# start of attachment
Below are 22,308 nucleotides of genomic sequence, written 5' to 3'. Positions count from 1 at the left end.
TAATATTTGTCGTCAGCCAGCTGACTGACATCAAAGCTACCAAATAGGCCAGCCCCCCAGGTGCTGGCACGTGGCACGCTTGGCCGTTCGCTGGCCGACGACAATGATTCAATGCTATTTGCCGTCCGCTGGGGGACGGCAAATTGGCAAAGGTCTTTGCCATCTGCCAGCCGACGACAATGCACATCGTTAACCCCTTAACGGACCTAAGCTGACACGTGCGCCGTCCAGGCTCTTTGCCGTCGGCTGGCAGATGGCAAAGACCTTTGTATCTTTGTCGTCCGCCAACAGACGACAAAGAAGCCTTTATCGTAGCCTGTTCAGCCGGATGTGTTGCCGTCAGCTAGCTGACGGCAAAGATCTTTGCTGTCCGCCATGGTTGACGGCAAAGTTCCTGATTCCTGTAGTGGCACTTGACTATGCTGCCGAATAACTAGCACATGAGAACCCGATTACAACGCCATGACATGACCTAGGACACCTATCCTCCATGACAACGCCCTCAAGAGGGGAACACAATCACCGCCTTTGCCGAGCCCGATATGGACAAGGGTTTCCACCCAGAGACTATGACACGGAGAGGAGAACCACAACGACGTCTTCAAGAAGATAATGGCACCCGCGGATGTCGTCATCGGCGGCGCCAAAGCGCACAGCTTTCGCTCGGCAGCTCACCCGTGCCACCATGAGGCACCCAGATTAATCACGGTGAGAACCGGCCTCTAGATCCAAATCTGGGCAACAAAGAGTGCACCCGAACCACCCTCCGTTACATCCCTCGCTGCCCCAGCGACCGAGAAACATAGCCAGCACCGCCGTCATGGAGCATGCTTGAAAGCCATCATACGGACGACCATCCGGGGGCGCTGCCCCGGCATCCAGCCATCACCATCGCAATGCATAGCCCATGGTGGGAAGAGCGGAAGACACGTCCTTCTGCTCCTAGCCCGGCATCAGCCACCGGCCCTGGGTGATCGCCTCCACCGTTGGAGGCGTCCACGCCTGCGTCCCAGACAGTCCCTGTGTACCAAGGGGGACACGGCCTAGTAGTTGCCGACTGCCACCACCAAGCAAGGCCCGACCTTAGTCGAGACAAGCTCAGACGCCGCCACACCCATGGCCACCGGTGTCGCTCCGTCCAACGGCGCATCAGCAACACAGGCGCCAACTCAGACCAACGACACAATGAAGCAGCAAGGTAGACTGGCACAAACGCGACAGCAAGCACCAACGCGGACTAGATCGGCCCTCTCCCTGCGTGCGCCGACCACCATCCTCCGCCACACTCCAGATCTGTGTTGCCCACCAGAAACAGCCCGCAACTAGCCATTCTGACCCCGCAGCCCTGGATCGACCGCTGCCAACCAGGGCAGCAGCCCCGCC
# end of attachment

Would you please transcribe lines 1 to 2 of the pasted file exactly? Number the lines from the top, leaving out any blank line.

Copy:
Below are 22,308 nucleotides of genomic sequence, written 5' to 3'. Positions count from 1 at the left end.
TAATATTTGTCGTCAGCCAGCTGACTGACATCAAAGCTACCAAATAGGCCAGCCCCCCAGGTGCTGGCACGTGGCACGCTTGGCCGTTCGCTGGCCGACGACAATGATTCAATGCTATTTGCCGTCCGCTGGGGGACGGCAAATTGGCAAAGGTCTTTGCCATCTGCCAGCCGACGACAATGCACATCGTTAACCCCTTAACGGACCTAAGCTGACACGTGCGCCGTCCAGGCTCTTTGCCGTCGGCTGGCAGATGGCAAAGACCTTTGTATCTTTGTCGTCCGCCAACAGACGACAAAGAAGCCTTTATCGTAGCCTGTTCAGCCGGATGTGTTGCCGTCAGCTAGCTGACGGCAAAGATCTTTGCTGTCCGCCATGGTTGACGGCAAAGTTCCTGATTCCTGTAGTGGCACTTGACTATGCTGCCGAATAACTAGCACATGAGAACCCGATTACAACGCCATGACATGACCTAGGACACCTATCCTCCATGACAACGCCCTCAAGAGGGGAACACAATCACCGCCTTTGCCGAGCCCGATATGGACAAGGGTTTCCACCCAGAGACTATGACACGGAGAGGAGAACCACAACGACGTCTTCAAGAAGATAATGGCACCCGCGGATGTCGTCATCGGCGGCGCCAAAGCGCACAGCTTTCGCTCGGCAGCTCACCCGTGCCACCATGAGGCACCCAGATTAATCACGGTGAGAACCGGCCTCTAGATCCAAATCTGGGCAACAAAGAGTGCACCCGAACCACCCTCCGTTACATCCCTCGCTGCCCCAGCGACCGAGAAACATAGCCAGCACCGCCGTCATGGAGCATGCTTGAAAGCCATCATACGGACGACCATCCGGGGGCGCTGCCCCGGCATCCAGCCATCACCATCGCAATGCATAGCCCATGGTGGGAAGAGCGGAAGACACGTCCTTCTGCTCCTAGCCCGGCATCAGCCACCGGCCCTGGGTGATCGCCTCCACCGTTGGAGGCGTCCACGCCTGCGTCCCAGACAGTCCCTGTGTACCAAGGGGGACACGGCCTAGTAGTTGCCGACTGCCACCACCAAGCAAGGCCCGACCTTAGTCGAGACAAGCTCAGACGCCGCCACACCCATGGCCACCGGTGTCGCTCCGTCCAACGGCGCATCAGCAACACAGGCGCCAACTCAGACCAACGACACAATGAAGCAGCAAGGTAGACTGGCACAAACGCGACAGCAAGCACCAACGCGGACTAGATCGGCCCTCTCCCTGCGTGCGCCGACCACCATCCTCCGCCACACTCCAGATCTGTGTTGCCCACCAGAAACAGCCCGCAACTAGCCATTCTGACCCCGCAGCCCTGGATCGACCGCTGCCAACCAGGGCAGCAGCCCCGCC